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Dying Happy

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Album Review

Recorded at the same time as his first four collections of solo work, but not released until some months after Ugly Beautiful had finally come out, Dying Happy is another somewhat ragtag compilation of never-planned-for-public-listening material. Like the rest, though, it has more than its share of charms, thanks to Stephen Jones' seemingly effortless knack for hooks, and above all, the album's deep blue melancholia. While it's always been something that's cropped up in his work, there aren't any nutty asides like "Bad Jazz" or winsome songs like "Lemonade Baby" here. The emphasis instead is on late night, deep blue moods, with roots in everything from Massive Attack to electronic Krautrock. The opening number "Losing My Hair" is probably one of the most downbeat things he's recorded to date, with a gentle, sad electric guitar line and Jones' falsetto at its most extreme, detailing a desperate love lyric; it makes for a striking beginning, very much setting the tone for the collection. "Tomorrow's Gone" continues the feeling admirably — an instrumental with buried synth tones and random radio samples that combines with a mixed-low operatic singer (if not Jones, then a great sample of someone). It progresses from there — percussion loops emphasize the moodier moments, and keyboard lines suggest shadows and a soft drift through dark dreams. Occasional scraps of lyrics surface with great effect, as on "TV," when Jones concludes the song with "Watch the window," a metaphor Thom Yorke would probably kill for. Not that Jones' sense of humor is entirely absent — labeling one particularly gripping instrumental "When Everyone Speaks English, the World Will Explode" and another with a perversely pretty music box melody "The Unemployable Rub Oil on Her Coffin" are nice touches.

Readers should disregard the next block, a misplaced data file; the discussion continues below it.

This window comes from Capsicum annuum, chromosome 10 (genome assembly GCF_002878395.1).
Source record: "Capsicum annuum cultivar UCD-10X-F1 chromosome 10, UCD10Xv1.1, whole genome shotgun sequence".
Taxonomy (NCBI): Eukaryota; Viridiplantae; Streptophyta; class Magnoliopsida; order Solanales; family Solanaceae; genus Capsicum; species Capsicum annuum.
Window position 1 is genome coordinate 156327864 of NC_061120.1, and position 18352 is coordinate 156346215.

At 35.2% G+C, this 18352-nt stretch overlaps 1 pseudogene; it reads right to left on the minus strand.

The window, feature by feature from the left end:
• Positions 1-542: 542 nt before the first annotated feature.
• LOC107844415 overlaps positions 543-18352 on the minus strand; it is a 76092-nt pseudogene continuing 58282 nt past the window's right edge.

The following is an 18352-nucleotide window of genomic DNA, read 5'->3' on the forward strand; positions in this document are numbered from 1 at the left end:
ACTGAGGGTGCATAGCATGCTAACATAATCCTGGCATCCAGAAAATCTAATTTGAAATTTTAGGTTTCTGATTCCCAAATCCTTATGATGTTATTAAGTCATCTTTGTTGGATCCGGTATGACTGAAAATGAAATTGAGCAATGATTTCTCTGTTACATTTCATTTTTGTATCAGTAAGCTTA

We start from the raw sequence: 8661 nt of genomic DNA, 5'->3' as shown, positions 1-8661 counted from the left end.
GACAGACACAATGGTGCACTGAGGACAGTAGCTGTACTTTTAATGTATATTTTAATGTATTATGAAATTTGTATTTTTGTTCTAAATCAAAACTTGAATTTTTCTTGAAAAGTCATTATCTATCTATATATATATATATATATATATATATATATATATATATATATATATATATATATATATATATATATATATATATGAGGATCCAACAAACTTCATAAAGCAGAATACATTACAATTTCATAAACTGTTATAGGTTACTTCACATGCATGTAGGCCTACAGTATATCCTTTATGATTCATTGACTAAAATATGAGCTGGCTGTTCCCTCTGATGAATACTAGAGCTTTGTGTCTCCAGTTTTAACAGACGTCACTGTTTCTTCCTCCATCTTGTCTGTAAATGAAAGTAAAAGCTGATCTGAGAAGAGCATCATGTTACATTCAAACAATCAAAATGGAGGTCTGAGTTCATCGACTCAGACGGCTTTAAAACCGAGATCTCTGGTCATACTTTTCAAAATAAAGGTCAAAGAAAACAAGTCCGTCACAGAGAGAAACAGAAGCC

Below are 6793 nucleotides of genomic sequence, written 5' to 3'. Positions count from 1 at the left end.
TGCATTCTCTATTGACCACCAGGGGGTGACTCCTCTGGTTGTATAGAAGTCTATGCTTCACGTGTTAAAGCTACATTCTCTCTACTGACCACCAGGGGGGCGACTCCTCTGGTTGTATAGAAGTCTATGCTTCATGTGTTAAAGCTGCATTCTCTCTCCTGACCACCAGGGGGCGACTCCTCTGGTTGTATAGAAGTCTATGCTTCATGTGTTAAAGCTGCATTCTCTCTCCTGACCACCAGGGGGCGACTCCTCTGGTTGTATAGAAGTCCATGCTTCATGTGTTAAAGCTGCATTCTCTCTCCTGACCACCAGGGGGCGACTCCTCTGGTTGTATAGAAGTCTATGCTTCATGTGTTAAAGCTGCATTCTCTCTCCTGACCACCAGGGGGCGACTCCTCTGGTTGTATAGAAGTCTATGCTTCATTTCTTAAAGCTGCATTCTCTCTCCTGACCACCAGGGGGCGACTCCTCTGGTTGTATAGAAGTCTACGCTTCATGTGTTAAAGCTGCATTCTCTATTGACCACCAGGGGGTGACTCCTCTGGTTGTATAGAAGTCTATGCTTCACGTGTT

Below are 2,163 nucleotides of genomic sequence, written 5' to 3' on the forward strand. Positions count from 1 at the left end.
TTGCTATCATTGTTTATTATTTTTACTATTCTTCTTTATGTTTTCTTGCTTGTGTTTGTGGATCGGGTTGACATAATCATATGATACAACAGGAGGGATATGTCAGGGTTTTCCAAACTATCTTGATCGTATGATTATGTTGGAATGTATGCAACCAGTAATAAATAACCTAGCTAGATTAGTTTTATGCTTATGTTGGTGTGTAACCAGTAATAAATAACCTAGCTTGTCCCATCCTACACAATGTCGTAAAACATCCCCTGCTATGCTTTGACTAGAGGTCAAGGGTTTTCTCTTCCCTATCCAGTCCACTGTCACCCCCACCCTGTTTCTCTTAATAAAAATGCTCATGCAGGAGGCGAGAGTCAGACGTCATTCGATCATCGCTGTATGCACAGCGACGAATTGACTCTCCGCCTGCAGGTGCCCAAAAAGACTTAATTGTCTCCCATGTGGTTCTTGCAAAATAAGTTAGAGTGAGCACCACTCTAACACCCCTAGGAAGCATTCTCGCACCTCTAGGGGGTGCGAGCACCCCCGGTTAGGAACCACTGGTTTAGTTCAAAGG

Formed: 16 September 1962 in Sheffield, Yorkshire, England

Genre: Rock

Years Active: '00s

Baby Bird began as the alias of Stephen Jones, a prolific British singer/songwriter who initiated his performing career as a member of the Dogs in Honey "anti-theater" troupe. After buying a four-track machine, he began making his first lo-fi home recordings; over the next several years, he wrote some 400 eclectic pop songs, ranging in content from surreal, comic narratives to intensely personal meditations. At the urging of friends, Jones sent out Baby Bird tapes to record companies, but his music...
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Dying Happy, Baby Bird
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